That 3% that businesses lose is the cost they pay to faciliate a positive customer experience. It is the cost they pay to have the confidence that 99.99% of the time when a customer is ready to pay for something at their store, they can accept whatever form of payment that customer chooses to whip out.
Where Web3 comes in, and throws down the gauntlet is by saying “Hey Visa, Hey Mastercard - you guys don’t need to exist. We’ve got this cool new tech called a blockchain that is a decentralized database/storage system that removes the need for intermediaries in financial transactions. As long as you have access to the internet, you’ve got access to a blockchain, and a blockchain can in theory make you guys go bye bye.”
Okaaaaaay so, Dez - what is a blockchain? Glad you asked. Here’s a technical definition of a blockchain from the OGs of computing, IBM -
A blockchain is a shared, immutable ledger that facilitates the process of recording transactions and tracking assets in a business network. An asset can be tangible (a house, car, cash, land) or intangible (intellectual property, patents, copyrights, branding). Virtually anything of value can be tracked and traded on a blockchain network, reducing risk and cutting costs for all involved.
Here’s another definition from everyone’s favorite website that got them through their first finance course - Investopedia!
A blockchain is a distributed database that is shared among the nodes of a computer network. As a database, a blockchain stores information electronically in digital format. Blockchains are best known for their crucial role in cryptocurrency systems, such as Bitcoin, for maintaining a secure and decentralized record of transactions. The innovation with a blockchain is that it guarantees the fidelity and security of a record of data and generates trust without the need for a trusted third party.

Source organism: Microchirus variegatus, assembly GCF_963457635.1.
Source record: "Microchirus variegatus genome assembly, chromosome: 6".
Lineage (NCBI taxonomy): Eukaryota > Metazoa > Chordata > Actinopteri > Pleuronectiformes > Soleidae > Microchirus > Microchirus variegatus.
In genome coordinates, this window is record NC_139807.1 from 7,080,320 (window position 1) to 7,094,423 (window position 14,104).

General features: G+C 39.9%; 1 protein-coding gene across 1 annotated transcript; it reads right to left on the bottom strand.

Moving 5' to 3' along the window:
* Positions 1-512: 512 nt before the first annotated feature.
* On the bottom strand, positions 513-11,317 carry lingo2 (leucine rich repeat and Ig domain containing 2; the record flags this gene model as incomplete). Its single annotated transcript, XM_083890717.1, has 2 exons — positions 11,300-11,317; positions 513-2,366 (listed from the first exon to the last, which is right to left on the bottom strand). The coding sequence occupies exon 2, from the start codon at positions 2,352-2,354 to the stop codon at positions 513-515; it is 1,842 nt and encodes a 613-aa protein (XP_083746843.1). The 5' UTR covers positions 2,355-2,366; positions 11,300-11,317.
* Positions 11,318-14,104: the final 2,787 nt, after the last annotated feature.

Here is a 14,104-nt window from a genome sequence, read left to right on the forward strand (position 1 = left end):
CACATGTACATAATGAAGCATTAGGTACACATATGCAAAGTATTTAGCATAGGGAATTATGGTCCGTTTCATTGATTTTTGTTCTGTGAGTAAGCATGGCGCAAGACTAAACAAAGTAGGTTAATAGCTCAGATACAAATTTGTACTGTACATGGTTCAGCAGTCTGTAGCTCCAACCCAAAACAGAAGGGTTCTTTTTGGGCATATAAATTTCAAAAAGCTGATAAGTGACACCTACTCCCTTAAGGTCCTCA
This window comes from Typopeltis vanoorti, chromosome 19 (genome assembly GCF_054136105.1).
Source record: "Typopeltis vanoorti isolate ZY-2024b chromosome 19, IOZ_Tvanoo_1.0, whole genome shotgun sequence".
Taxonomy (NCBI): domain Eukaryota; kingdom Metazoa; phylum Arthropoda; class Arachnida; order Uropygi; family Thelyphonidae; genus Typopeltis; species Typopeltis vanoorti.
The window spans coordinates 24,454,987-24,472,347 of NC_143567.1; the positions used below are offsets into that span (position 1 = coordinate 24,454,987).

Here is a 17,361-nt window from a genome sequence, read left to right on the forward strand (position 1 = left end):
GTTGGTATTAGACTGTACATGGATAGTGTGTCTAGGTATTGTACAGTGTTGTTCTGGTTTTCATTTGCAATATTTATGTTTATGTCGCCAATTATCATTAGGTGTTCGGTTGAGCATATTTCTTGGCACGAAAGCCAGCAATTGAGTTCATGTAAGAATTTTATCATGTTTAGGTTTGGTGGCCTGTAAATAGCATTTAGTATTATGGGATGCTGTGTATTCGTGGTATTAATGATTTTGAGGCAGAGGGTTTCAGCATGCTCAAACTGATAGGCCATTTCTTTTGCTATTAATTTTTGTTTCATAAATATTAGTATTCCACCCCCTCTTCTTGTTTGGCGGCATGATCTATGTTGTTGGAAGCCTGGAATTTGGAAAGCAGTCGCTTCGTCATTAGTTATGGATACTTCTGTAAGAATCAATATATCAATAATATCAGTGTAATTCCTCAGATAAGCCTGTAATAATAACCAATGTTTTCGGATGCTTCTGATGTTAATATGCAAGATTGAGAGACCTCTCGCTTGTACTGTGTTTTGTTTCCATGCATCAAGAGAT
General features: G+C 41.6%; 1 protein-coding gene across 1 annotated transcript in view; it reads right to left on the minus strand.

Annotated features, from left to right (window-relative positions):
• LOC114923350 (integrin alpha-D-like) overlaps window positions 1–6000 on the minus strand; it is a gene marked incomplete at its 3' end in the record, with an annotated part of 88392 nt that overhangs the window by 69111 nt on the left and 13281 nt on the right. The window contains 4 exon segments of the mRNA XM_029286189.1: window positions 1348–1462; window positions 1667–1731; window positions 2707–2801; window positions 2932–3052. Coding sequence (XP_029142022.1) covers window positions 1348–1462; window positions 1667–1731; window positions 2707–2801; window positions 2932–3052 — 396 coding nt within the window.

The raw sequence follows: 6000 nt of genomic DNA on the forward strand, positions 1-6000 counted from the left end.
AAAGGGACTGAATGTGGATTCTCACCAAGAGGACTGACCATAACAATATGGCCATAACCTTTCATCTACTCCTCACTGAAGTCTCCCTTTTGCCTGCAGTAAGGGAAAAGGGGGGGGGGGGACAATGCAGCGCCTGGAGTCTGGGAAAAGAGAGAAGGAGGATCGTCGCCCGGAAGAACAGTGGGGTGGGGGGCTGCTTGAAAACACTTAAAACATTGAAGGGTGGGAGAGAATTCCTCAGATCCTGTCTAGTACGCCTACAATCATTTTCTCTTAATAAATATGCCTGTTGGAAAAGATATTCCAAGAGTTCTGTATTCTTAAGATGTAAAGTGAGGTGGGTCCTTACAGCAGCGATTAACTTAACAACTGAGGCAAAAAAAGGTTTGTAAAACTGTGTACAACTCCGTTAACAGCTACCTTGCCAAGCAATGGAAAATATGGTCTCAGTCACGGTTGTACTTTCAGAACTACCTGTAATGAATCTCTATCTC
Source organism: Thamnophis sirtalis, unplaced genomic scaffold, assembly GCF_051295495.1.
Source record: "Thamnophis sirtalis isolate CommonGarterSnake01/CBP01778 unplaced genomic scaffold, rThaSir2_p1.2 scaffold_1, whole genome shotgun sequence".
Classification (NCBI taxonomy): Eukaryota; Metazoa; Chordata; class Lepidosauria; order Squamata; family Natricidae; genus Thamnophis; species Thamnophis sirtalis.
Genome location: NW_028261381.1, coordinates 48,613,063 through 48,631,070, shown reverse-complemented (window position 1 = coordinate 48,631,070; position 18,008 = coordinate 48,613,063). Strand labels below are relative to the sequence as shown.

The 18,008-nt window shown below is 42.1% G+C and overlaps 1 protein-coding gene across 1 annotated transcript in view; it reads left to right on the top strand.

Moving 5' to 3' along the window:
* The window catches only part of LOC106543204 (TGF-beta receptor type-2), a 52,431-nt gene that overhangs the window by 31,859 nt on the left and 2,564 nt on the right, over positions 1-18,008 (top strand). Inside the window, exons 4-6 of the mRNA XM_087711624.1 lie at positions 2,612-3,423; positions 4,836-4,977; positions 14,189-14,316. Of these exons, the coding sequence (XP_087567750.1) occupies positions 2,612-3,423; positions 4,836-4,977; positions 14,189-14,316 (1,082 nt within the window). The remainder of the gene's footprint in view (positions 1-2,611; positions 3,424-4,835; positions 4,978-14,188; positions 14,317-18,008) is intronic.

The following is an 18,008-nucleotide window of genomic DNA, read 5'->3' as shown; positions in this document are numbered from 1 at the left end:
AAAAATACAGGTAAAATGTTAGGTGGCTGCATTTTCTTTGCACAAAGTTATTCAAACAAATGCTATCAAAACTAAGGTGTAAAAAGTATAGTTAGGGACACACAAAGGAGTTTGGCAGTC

And finally for my fellow visually or auditory oriented learners in the room, here’s a great video from Wired that explains blockchain at 5 levels of difficulty from child to expert
You don’t need to watch this from end to end (but it is a useful video), but when Bettina Warburg, the expert, is having the conversation with the Teenager, Ian. She broaches the conversation with Ian by comparing a blockchain to Ebay, which at the time of the interview, happened to be where Ian was selling his computer. When asked about why he decided to sell his computer on Ebay, Ian said this
"Well I’ve heard of it, and I trust it a lot because they have all of their guarantees. I know that I’m going to get money, and I know that the person is going to get what they want.”
As Bettina continues her analogy between blockchain and Ebay, Ian asks an insightful question, “So how does it work?” This is Bettina’s response:
“It’s basically a network of computers that all have the same history of transactions, so instead of being one company with one database that holds all the information, the same sort of list is held by all of these different people, like you could have it on your computer, and that gets validated by everyone and basically that turns into the next part of the list.”
So, in the spirit of learning in public, how I interpret all of this information is that a blockchain is a shared database that in theory removes the need for trusted intermediaries, and in theory cannot be retraoactively changed because it is shared across a massive group of people.